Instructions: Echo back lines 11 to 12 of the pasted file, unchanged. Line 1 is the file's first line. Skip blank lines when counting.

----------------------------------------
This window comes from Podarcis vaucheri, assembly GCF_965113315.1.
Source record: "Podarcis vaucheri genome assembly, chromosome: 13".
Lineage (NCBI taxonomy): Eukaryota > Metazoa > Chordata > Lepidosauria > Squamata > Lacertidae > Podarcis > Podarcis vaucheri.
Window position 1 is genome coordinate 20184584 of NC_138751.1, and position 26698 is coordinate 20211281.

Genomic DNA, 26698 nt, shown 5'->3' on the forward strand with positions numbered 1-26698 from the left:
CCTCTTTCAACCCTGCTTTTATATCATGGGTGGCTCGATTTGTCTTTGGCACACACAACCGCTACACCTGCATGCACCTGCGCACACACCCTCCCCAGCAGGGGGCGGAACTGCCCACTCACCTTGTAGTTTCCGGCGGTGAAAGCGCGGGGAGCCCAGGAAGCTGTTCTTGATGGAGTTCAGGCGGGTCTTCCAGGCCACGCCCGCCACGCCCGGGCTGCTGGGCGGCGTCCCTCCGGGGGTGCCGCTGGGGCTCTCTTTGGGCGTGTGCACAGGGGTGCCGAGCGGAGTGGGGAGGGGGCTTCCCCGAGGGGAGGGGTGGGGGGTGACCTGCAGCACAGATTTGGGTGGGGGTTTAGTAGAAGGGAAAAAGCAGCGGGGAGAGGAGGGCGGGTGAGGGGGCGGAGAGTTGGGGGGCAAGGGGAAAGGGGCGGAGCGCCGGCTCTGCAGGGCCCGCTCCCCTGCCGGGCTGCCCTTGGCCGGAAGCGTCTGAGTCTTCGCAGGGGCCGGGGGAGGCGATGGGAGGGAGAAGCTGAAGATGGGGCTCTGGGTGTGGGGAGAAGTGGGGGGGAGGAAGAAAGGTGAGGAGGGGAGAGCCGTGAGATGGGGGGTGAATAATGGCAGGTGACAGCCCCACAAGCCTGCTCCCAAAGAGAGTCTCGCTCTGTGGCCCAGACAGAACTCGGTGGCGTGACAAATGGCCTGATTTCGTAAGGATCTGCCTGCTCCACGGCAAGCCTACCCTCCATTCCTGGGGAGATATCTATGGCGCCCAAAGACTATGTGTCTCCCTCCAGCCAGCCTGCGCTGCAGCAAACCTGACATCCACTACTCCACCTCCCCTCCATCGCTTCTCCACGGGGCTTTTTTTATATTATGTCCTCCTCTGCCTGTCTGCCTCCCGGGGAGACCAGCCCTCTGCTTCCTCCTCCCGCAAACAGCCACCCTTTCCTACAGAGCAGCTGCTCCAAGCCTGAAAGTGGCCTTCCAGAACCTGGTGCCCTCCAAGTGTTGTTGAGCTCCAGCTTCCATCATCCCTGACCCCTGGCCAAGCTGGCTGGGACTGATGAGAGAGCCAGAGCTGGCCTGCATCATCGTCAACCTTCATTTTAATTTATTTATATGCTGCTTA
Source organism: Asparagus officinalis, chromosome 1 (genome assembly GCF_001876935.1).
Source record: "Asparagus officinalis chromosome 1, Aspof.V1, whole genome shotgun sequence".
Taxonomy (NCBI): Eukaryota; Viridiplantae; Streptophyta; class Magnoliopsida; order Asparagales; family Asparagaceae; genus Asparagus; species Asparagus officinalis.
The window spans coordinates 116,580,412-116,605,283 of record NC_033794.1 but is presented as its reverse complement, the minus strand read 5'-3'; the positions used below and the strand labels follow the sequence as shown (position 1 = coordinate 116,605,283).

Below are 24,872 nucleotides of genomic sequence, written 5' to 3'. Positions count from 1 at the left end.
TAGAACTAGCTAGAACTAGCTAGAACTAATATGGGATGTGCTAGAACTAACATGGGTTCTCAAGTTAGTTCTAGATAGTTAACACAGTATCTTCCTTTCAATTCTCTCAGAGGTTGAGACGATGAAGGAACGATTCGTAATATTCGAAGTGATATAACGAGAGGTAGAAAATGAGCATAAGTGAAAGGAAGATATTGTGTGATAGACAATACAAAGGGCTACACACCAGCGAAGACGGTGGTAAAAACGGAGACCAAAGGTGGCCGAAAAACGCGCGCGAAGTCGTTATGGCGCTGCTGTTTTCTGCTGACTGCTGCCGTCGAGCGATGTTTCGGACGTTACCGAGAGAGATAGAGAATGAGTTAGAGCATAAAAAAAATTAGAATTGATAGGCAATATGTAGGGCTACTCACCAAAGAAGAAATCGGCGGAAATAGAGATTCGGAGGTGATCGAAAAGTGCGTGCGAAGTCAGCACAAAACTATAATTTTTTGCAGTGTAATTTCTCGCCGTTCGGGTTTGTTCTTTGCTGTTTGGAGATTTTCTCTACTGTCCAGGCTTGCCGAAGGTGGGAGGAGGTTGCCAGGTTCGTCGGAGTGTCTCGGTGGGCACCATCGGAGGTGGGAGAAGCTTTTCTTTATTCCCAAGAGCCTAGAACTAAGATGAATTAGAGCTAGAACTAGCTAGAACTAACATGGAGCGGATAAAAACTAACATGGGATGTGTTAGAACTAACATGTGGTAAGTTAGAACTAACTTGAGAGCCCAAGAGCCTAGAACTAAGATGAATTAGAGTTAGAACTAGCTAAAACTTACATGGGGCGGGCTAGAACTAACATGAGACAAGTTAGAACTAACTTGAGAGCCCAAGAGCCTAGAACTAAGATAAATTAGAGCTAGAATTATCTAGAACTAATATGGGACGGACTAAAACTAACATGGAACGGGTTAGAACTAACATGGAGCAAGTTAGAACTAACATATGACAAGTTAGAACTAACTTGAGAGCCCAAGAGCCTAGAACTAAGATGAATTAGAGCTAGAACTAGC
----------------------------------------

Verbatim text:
Below are 24,872 nucleotides of genomic sequence, written 5' to 3'. Positions count from 1 at the left end.
TAGAACTAGCTAGAACTAGCTAGAACTAATATGGGATGTGCTAGAACTAACATGGGTTCTCAAGTTAGTTCTAGATAGTTAACACAGTATCTTCCTTTCAATTCTCTCAGAGGTTGAGACGATGAAGGAACGATTCGTAATATTCGAAGTGATATAACGAGAGGTAGAAAATGAGCATAAGTGAAAGGAAGATATTGTGTGATAGACAATACAAAGGGCTACACACCAGCGAAGACGGTGGTAAAAACGGAGACCAAAGGTGGCCGAAAAACGCGCGCGAAGTCGTTATGGCGCTGCTGTTTTCTGCTGACTGCTGCCGTCGAGCGATGTTTCGGACGTTACCGAGAGAGATAGAGAATGAGTTAGAGCATAAAAAAAATTAGAATTGATAGGCAATATGTAGGGCTACTCACCAAAGAAGAAATCGGCGGAAATAGAGATTCGGAGGTGATCGAAAAGTGCGTGCGAAGTCAGCACAAAACTATAATTTTTTGCAGTGTAATTTCTCGCCGTTCGGGTTTGTTCTTTGCTGTTTGGAGATTTTCTCTACTGTCCAGGCTTGCCGAAGGTGGGAGGAGGTTGCCAGGTTCGTCGGAGTGTCTCGGTGGGCACCATCGGAGGTGGGAGAAGCTTTTCTTTATTCCCAAGAGCCTAGAACTAAGATGAATTAGAGCTAGAACTAGCTAGAACTAACATGGAGCGGATAAAAACTAACATGGGATGTGTTAGAACTAACATGTGGTAAGTTAGAACTAACTTGAGAGCCCAAGAGCCTAGAACTAAGATGAATTAGAGTTAGAACTAGCTAAAACTTACATGGGGCGGGCTAGAACTAACATGAGACAAGTTAGAACTAACTTGAGAGCCCAAGAGCCTAGAACTAAGATAAATTAGAGCTAGAATTATCTAGAACTAATATGGGACGGACTAAAACTAACATGGAACGGGTTAGAACTAACATGGAGCAAGTTAGAACTAACATATGACAAGTTAGAACTAACTTGAGAGCCCAAGAGCCTAGAACTAAGATGAATTAGAGCTAGAACTAGC